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Pope Francis becomes apostle of the slums

July 31, 2013 · 


By John L. Allen Jr. (NCR Online via CNUA)

There’s a Brazilian saying that in the country’s favelas, the sprawling slums that form rings of misery around glittering urban cores, the only things that really work are the gangs and the Pentecostals.

Among other things, it’s an indictment of the Catholic church, in tandem with the government and other social institutions, for having abandoned the favelas while others saw an opportunity and swooped in.
In many ways it’s unfair, since legions of Catholics actually do heroic work among the poor in Brazil and around the world. But sometimes perception is reality, and on day four of Pope Francis’ trip to Brazil, those perceptions may have begun to change.
On Thursday (25th July), in a notorious favela of Rio called Varginha, in a small community known as Manguinhos, the Catholic church was unmistakably visible. The pope came to the slum to say, “The church is with you.”
Government statistics say that roughly 11 million Brazilians live in favelas such as the one Francis visited, representing 6 percent of the national population and the very poorest of the poor. On Thursday, the pope held up these people like a mirror to the national conscience. “The measure of the greatness of a society is found in the way it treats those most in need, those who have nothing apart from their poverty,” he said.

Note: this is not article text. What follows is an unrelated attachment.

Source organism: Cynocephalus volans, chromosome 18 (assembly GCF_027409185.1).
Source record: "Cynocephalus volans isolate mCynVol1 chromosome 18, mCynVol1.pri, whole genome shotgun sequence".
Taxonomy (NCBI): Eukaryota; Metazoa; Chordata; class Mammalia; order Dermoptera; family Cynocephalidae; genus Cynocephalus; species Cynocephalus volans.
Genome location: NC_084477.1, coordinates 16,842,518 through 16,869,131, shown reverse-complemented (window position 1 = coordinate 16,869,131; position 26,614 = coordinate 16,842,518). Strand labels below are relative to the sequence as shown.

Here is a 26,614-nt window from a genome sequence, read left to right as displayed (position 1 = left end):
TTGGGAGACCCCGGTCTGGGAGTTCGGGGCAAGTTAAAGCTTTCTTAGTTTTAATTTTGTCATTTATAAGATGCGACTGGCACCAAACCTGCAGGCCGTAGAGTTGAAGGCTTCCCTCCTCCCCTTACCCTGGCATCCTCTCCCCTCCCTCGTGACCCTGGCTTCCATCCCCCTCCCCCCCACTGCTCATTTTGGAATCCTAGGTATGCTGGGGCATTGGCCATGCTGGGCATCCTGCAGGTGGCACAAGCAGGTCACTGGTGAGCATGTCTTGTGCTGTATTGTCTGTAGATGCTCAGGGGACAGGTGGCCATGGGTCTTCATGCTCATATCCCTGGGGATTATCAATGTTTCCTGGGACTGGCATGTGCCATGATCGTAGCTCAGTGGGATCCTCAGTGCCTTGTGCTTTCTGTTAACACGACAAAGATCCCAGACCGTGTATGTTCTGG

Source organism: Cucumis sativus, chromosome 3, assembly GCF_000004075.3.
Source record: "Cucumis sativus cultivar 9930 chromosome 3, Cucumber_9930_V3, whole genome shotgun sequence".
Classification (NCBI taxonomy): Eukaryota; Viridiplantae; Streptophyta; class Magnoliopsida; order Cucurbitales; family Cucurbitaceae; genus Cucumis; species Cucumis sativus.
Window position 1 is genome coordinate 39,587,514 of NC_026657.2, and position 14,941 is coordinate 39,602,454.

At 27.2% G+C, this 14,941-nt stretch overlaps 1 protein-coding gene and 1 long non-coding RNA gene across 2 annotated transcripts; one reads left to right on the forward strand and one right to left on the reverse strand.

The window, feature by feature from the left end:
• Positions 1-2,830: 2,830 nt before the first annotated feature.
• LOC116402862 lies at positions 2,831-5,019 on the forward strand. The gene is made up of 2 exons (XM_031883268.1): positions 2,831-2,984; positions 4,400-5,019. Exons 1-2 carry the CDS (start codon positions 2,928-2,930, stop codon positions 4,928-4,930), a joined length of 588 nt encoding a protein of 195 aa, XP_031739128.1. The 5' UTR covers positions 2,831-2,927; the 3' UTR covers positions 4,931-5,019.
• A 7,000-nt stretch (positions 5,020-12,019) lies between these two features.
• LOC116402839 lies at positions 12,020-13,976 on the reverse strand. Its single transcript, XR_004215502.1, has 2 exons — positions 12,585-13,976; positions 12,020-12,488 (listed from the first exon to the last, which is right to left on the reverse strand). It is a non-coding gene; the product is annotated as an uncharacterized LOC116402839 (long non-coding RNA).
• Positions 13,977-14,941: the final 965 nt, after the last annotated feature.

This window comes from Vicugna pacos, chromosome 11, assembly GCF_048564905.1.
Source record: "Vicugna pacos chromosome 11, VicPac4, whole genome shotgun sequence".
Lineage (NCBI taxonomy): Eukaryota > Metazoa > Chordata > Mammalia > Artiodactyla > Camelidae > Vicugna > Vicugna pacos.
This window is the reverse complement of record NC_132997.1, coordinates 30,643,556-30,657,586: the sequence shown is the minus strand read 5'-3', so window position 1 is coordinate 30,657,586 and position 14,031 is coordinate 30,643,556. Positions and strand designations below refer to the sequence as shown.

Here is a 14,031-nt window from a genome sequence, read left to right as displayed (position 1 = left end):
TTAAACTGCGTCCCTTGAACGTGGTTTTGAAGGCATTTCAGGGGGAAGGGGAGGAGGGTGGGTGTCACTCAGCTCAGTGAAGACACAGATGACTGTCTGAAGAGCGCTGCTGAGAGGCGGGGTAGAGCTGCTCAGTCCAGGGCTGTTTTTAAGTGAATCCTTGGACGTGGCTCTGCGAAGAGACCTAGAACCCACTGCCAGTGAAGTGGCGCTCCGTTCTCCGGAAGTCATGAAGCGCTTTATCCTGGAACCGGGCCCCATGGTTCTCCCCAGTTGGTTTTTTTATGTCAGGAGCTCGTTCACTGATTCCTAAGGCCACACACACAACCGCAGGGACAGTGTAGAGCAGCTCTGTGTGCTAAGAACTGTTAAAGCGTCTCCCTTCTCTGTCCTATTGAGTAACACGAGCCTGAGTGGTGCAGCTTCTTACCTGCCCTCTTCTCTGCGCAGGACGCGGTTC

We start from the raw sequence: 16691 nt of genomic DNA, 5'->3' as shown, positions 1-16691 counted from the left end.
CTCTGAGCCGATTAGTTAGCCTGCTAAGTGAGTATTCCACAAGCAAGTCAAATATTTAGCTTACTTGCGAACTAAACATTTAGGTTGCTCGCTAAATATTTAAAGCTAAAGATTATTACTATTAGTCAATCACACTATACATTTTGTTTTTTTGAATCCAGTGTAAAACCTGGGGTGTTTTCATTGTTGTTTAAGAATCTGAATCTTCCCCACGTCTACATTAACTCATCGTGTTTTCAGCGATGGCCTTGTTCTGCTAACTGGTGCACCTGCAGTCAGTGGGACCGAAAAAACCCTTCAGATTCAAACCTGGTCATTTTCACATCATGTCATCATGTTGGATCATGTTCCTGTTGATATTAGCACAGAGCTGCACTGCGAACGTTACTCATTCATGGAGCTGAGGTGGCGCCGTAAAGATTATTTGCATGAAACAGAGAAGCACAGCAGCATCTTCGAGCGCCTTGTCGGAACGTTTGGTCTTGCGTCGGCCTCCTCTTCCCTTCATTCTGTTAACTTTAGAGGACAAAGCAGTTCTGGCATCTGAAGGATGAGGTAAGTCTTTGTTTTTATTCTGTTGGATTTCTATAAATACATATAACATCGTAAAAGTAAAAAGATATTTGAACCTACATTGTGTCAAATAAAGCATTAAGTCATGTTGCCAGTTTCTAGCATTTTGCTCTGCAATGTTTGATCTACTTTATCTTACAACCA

In his native Argentina, Francis is already known as the “pope of the villas,” the Argentine equivalent of the Brazilian favelas. Both substantively and symbolically, Francis on Thursday made himself the apostle of slum-dwellers everywhere. “No one can remain insensitive to the inequalities that persist in the world,” the pope said in what was by far the most pointedly political and social speech of the Brazil trip so far. “The Brazilian people, particularly the humblest among you, can offer the world a valuable lesson in solidarity, a word that is too often forgotten or silenced because it is uncomfortable,” Francis said.
“I would like to make an appeal to those in possession of greater resources, to public authorities and to all people of good will who are working for social justice: never tire of working for a more just world, marked by greater solidarity.” In context, the pope’s speech is likely to be heard as an indirect blessing of the massive protest movement that erupted in Brazil in June, when millions took to the streets to demonstrate against lavish public expenditures on the 2014 World Cup and the 2016 Olympics while basic services such as education, health care, transportation and anti-poverty efforts languish.


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